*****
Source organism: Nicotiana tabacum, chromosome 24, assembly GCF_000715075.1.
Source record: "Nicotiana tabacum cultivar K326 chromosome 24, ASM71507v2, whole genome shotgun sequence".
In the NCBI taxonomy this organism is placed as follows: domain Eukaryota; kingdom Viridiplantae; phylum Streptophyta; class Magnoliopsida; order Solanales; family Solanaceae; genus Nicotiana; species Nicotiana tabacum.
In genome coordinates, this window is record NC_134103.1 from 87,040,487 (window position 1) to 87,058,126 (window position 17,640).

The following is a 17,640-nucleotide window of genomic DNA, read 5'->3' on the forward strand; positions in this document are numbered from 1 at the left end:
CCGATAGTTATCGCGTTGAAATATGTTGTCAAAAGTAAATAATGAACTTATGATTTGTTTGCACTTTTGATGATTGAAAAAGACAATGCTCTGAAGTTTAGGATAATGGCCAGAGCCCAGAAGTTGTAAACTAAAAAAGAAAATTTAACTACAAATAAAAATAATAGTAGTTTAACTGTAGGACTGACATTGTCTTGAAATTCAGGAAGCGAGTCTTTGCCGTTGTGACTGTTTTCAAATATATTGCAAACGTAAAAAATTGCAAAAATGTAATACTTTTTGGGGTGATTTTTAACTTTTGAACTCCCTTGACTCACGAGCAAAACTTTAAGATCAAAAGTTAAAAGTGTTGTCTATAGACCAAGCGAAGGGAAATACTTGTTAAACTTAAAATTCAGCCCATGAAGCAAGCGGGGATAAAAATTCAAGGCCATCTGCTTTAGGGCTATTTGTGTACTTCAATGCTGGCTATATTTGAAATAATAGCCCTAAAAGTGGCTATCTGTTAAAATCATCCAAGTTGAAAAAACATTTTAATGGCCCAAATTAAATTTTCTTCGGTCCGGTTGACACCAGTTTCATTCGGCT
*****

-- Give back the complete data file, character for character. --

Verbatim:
Source organism: Nicotiana tabacum, chromosome 24, assembly GCF_000715075.1.
Source record: "Nicotiana tabacum cultivar K326 chromosome 24, ASM71507v2, whole genome shotgun sequence".
In the NCBI taxonomy this organism is placed as follows: domain Eukaryota; kingdom Viridiplantae; phylum Streptophyta; class Magnoliopsida; order Solanales; family Solanaceae; genus Nicotiana; species Nicotiana tabacum.
In genome coordinates, this window is record NC_134103.1 from 87,040,487 (window position 1) to 87,058,126 (window position 17,640).

The following is a 17,640-nucleotide window of genomic DNA, read 5'->3' on the forward strand; positions in this document are numbered from 1 at the left end:
CCGATAGTTATCGCGTTGAAATATGTTGTCAAAAGTAAATAATGAACTTATGATTTGTTTGCACTTTTGATGATTGAAAAAGACAATGCTCTGAAGTTTAGGATAATGGCCAGAGCCCAGAAGTTGTAAACTAAAAAAGAAAATTTAACTACAAATAAAAATAATAGTAGTTTAACTGTAGGACTGACATTGTCTTGAAATTCAGGAAGCGAGTCTTTGCCGTTGTGACTGTTTTCAAATATATTGCAAACGTAAAAAATTGCAAAAATGTAATACTTTTTGGGGTGATTTTTAACTTTTGAACTCCCTTGACTCACGAGCAAAACTTTAAGATCAAAAGTTAAAAGTGTTGTCTATAGACCAAGCGAAGGGAAATACTTGTTAAACTTAAAATTCAGCCCATGAAGCAAGCGGGGATAAAAATTCAAGGCCATCTGCTTTAGGGCTATTTGTGTACTTCAATGCTGGCTATATTTGAAATAATAGCCCTAAAAGTGGCTATCTGTTAAAATCATCCAAGTTGAAAAAACATTTTAATGGCCCAAATTAAATTTTCTTCGGTCCGGTTGACACCAGTTTCATTCGGCT